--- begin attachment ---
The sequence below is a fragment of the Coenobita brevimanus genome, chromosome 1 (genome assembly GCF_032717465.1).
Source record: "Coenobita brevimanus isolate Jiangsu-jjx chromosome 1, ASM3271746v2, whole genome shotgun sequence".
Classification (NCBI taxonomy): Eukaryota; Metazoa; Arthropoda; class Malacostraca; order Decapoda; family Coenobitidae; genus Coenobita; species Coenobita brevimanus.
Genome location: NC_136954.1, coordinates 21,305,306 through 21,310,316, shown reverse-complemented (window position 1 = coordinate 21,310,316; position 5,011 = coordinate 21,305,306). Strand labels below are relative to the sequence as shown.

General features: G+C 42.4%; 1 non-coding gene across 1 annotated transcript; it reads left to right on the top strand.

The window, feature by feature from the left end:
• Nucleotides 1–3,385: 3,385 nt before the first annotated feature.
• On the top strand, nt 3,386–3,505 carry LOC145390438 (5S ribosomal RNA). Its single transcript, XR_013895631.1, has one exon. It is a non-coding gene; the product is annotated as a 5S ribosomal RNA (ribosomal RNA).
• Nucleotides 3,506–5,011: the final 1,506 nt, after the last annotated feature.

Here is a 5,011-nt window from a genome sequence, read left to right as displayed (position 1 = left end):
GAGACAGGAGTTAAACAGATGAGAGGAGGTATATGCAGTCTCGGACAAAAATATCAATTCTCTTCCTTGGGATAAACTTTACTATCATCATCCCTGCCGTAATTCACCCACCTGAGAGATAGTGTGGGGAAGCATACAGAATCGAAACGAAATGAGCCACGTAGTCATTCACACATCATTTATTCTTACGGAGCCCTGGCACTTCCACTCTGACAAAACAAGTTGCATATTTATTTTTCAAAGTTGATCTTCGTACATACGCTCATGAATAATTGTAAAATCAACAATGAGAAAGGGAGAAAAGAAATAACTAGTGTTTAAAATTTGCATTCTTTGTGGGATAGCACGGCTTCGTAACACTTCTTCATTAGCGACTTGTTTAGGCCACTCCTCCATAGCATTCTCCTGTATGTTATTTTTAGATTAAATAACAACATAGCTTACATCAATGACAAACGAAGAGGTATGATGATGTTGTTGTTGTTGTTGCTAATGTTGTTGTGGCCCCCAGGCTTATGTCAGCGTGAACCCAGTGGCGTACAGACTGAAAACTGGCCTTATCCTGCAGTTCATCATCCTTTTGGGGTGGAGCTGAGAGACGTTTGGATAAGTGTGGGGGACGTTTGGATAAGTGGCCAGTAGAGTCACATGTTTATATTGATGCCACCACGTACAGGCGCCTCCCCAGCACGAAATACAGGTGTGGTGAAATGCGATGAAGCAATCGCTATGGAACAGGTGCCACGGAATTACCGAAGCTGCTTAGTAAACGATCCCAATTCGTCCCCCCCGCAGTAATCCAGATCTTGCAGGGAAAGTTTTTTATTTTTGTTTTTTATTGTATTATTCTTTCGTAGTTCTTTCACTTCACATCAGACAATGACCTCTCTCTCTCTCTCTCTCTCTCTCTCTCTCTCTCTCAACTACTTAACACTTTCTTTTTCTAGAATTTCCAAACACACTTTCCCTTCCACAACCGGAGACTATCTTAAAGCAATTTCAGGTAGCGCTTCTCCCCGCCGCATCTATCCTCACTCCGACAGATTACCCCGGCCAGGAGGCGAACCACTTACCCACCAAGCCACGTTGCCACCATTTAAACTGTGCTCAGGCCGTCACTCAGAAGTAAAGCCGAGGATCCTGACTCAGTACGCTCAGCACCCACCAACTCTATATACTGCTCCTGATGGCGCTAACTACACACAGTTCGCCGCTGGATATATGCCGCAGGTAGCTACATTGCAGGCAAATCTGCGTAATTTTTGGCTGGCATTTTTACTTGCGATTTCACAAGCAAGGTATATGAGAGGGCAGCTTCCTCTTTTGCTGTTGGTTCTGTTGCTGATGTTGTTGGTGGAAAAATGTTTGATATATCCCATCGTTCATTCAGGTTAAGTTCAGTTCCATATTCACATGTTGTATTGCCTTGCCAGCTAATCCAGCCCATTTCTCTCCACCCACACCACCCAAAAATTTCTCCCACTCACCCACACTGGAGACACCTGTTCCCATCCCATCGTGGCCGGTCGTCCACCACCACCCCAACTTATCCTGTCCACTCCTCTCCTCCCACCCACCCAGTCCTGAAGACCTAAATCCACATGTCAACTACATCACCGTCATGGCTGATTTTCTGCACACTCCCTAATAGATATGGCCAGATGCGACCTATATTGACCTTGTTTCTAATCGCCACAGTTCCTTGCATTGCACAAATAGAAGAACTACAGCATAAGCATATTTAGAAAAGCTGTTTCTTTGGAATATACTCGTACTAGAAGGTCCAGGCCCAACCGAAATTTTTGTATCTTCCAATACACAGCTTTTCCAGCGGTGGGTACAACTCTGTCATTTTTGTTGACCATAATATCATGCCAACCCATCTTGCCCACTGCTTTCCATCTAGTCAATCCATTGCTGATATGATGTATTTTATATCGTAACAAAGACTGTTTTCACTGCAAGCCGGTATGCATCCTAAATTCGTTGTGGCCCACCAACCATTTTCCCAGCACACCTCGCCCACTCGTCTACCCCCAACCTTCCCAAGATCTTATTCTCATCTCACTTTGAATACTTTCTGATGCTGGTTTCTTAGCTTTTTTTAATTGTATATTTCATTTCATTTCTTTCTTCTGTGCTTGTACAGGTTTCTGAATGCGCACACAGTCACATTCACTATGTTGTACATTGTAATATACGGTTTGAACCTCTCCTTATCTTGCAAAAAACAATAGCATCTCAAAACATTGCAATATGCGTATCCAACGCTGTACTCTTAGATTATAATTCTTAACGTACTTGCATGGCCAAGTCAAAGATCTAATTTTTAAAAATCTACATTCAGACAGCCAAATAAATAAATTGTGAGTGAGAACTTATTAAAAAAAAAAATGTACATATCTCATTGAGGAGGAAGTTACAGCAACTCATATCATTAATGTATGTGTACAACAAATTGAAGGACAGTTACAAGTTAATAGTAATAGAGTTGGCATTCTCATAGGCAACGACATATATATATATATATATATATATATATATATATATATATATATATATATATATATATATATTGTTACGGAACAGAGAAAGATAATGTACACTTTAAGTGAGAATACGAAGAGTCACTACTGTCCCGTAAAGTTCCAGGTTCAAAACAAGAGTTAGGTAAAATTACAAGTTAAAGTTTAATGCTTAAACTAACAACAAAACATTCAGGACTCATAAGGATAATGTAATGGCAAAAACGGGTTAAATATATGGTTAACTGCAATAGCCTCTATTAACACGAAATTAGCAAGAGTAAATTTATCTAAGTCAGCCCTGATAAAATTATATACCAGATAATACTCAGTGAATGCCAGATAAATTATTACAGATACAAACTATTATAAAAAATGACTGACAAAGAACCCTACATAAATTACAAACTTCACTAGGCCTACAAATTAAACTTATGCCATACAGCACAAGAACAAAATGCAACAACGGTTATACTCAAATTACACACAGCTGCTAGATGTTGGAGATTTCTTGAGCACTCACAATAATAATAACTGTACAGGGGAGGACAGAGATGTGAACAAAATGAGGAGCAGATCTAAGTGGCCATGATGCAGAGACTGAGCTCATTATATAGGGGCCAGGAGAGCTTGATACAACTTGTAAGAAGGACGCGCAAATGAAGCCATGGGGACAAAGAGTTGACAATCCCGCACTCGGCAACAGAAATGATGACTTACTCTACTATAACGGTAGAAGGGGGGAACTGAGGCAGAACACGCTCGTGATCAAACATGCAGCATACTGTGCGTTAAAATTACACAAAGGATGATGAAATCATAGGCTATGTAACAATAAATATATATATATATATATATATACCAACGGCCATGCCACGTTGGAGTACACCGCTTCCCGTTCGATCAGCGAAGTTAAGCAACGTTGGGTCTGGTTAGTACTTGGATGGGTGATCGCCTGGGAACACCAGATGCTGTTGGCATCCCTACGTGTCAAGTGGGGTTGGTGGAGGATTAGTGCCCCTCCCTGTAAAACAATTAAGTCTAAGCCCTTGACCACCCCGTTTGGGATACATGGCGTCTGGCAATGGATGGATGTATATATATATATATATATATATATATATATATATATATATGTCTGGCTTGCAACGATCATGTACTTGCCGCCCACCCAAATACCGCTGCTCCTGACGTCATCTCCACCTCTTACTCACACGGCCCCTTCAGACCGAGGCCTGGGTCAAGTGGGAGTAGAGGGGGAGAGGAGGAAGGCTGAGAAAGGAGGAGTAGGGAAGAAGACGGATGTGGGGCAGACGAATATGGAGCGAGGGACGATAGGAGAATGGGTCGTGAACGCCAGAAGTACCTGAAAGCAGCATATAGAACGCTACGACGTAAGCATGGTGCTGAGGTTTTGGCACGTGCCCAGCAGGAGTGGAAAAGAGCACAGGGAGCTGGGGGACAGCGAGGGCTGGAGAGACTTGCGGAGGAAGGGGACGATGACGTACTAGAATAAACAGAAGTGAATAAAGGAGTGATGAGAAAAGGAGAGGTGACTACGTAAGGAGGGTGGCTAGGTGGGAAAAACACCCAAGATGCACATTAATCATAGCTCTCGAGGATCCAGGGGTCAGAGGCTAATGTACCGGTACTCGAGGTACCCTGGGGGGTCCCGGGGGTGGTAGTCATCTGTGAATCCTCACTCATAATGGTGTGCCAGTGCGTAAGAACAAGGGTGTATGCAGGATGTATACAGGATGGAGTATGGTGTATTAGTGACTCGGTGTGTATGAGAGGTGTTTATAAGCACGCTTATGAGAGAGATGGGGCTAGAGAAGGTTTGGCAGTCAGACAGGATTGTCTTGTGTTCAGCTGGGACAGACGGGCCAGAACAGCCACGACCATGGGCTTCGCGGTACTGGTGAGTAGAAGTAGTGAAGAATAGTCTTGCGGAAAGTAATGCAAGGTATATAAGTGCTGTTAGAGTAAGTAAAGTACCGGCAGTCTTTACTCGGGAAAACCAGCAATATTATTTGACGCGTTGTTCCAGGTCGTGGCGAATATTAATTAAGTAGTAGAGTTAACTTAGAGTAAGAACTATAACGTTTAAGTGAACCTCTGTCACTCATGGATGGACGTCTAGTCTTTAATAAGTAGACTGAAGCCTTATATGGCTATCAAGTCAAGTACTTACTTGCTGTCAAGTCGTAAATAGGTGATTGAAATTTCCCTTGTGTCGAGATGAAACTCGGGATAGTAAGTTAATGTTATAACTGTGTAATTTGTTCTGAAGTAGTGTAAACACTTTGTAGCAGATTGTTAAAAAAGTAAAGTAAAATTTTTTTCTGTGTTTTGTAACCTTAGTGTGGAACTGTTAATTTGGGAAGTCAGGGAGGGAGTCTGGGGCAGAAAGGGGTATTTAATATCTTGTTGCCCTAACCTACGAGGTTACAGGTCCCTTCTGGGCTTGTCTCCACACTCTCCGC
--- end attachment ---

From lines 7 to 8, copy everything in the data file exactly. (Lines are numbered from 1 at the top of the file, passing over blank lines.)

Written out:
• Nucleotides 1–3,385: 3,385 nt before the first annotated feature.
• On the top strand, nt 3,386–3,505 carry LOC145390438 (5S ribosomal RNA). Its single transcript, XR_013895631.1, has one exon. It is a non-coding gene; the product is annotated as a 5S ribosomal RNA (ribosomal RNA).